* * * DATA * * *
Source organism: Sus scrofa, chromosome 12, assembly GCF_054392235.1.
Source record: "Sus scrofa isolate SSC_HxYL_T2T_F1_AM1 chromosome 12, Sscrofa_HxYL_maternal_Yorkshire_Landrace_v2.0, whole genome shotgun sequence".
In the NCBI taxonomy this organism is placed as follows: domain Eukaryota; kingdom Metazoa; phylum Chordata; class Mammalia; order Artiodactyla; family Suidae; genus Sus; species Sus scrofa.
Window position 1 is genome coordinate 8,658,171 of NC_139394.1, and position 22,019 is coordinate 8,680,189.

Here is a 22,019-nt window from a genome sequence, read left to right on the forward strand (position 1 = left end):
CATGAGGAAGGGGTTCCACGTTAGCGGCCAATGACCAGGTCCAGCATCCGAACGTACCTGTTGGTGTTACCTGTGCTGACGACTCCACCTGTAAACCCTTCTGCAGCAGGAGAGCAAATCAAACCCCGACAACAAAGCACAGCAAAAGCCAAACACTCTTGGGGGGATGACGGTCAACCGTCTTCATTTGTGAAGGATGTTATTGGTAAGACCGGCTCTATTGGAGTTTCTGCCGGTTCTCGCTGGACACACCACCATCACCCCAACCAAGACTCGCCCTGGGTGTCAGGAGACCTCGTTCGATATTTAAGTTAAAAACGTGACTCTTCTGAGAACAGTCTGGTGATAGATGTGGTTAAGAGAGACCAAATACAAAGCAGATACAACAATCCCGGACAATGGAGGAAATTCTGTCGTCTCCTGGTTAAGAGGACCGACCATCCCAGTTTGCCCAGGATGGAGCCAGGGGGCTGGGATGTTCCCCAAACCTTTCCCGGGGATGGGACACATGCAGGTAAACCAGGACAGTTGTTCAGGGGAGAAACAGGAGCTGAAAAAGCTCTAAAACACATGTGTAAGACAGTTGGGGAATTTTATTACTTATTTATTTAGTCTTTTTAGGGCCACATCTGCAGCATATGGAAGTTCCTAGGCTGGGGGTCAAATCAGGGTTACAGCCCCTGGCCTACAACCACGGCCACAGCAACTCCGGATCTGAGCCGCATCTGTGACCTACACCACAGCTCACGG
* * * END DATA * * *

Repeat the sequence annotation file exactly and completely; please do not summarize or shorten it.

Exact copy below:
Source organism: Sus scrofa, chromosome 12, assembly GCF_054392235.1.
Source record: "Sus scrofa isolate SSC_HxYL_T2T_F1_AM1 chromosome 12, Sscrofa_HxYL_maternal_Yorkshire_Landrace_v2.0, whole genome shotgun sequence".
In the NCBI taxonomy this organism is placed as follows: domain Eukaryota; kingdom Metazoa; phylum Chordata; class Mammalia; order Artiodactyla; family Suidae; genus Sus; species Sus scrofa.
Window position 1 is genome coordinate 8,658,171 of NC_139394.1, and position 22,019 is coordinate 8,680,189.

Here is a 22,019-nt window from a genome sequence, read left to right on the forward strand (position 1 = left end):
CATGAGGAAGGGGTTCCACGTTAGCGGCCAATGACCAGGTCCAGCATCCGAACGTACCTGTTGGTGTTACCTGTGCTGACGACTCCACCTGTAAACCCTTCTGCAGCAGGAGAGCAAATCAAACCCCGACAACAAAGCACAGCAAAAGCCAAACACTCTTGGGGGGATGACGGTCAACCGTCTTCATTTGTGAAGGATGTTATTGGTAAGACCGGCTCTATTGGAGTTTCTGCCGGTTCTCGCTGGACACACCACCATCACCCCAACCAAGACTCGCCCTGGGTGTCAGGAGACCTCGTTCGATATTTAAGTTAAAAACGTGACTCTTCTGAGAACAGTCTGGTGATAGATGTGGTTAAGAGAGACCAAATACAAAGCAGATACAACAATCCCGGACAATGGAGGAAATTCTGTCGTCTCCTGGTTAAGAGGACCGACCATCCCAGTTTGCCCAGGATGGAGCCAGGGGGCTGGGATGTTCCCCAAACCTTTCCCGGGGATGGGACACATGCAGGTAAACCAGGACAGTTGTTCAGGGGAGAAACAGGAGCTGAAAAAGCTCTAAAACACATGTGTAAGACAGTTGGGGAATTTTATTACTTATTTATTTAGTCTTTTTAGGGCCACATCTGCAGCATATGGAAGTTCCTAGGCTGGGGGTCAAATCAGGGTTACAGCCCCTGGCCTACAACCACGGCCACAGCAACTCCGGATCTGAGCCGCATCTGTGACCTACACCACAGCTCACGG